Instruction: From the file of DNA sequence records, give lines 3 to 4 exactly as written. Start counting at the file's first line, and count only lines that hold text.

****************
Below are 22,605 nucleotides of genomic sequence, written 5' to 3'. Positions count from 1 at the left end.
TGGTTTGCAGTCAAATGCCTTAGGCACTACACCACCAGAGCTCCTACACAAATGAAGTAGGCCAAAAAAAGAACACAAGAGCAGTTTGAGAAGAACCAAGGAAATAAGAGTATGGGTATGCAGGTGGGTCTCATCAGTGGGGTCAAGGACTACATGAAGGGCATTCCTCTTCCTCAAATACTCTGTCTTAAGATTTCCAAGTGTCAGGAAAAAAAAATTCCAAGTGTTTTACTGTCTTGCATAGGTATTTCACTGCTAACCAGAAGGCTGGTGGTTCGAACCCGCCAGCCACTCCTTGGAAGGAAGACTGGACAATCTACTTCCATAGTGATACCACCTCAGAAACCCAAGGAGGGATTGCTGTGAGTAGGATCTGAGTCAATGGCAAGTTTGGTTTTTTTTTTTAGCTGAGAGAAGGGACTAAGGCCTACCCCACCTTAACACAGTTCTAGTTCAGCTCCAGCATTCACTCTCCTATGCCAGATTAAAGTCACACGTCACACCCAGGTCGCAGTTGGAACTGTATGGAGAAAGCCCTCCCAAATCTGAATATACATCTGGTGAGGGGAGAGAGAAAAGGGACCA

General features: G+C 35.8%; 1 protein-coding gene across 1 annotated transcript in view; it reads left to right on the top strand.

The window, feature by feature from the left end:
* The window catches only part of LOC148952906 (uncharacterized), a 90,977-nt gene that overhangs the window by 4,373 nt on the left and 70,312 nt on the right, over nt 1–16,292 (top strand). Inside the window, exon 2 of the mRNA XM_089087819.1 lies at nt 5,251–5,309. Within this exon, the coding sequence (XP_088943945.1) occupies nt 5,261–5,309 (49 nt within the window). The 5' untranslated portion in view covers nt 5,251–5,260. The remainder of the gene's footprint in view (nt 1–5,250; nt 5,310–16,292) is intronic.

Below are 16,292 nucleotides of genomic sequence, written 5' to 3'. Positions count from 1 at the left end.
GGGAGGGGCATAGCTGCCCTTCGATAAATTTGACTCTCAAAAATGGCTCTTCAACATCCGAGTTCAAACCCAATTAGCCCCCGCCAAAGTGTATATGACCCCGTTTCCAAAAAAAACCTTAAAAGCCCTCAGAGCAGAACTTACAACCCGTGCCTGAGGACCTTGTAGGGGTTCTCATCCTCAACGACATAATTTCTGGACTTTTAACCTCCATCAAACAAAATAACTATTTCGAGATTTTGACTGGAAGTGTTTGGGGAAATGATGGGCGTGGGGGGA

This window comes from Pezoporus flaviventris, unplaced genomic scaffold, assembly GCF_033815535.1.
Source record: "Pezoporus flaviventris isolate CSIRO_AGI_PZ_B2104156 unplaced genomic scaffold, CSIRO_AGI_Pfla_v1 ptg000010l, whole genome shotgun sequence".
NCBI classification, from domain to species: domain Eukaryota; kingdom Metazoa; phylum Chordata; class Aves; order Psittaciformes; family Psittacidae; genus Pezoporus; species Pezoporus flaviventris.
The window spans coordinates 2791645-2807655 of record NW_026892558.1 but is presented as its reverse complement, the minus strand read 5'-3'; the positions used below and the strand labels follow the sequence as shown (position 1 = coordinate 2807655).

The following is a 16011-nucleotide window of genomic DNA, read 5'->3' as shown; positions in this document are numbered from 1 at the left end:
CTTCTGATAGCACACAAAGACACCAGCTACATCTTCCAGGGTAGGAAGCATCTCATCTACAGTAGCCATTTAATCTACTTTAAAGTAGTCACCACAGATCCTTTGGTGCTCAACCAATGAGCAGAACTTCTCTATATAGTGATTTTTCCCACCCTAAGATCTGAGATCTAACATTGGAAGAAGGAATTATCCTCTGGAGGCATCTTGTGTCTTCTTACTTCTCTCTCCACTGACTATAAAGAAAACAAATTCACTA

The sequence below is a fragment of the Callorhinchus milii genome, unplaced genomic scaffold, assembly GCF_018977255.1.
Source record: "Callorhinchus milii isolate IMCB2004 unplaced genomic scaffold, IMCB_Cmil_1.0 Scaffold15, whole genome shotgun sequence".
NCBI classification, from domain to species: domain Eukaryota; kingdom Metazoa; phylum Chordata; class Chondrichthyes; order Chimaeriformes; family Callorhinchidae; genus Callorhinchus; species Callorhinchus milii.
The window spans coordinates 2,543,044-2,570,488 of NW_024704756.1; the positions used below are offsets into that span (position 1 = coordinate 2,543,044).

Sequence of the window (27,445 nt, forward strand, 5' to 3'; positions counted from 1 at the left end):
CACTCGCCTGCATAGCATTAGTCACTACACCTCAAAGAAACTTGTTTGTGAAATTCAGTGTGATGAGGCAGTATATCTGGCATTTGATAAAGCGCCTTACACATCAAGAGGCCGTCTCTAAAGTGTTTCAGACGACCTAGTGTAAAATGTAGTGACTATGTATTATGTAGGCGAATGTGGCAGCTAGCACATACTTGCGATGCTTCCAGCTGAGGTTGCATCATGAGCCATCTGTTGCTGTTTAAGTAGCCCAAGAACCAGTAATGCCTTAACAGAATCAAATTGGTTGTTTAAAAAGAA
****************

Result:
General features: G+C 35.8%; 1 protein-coding gene across 1 annotated transcript in view; it reads left to right on the top strand.

The window, feature by feature from the left end: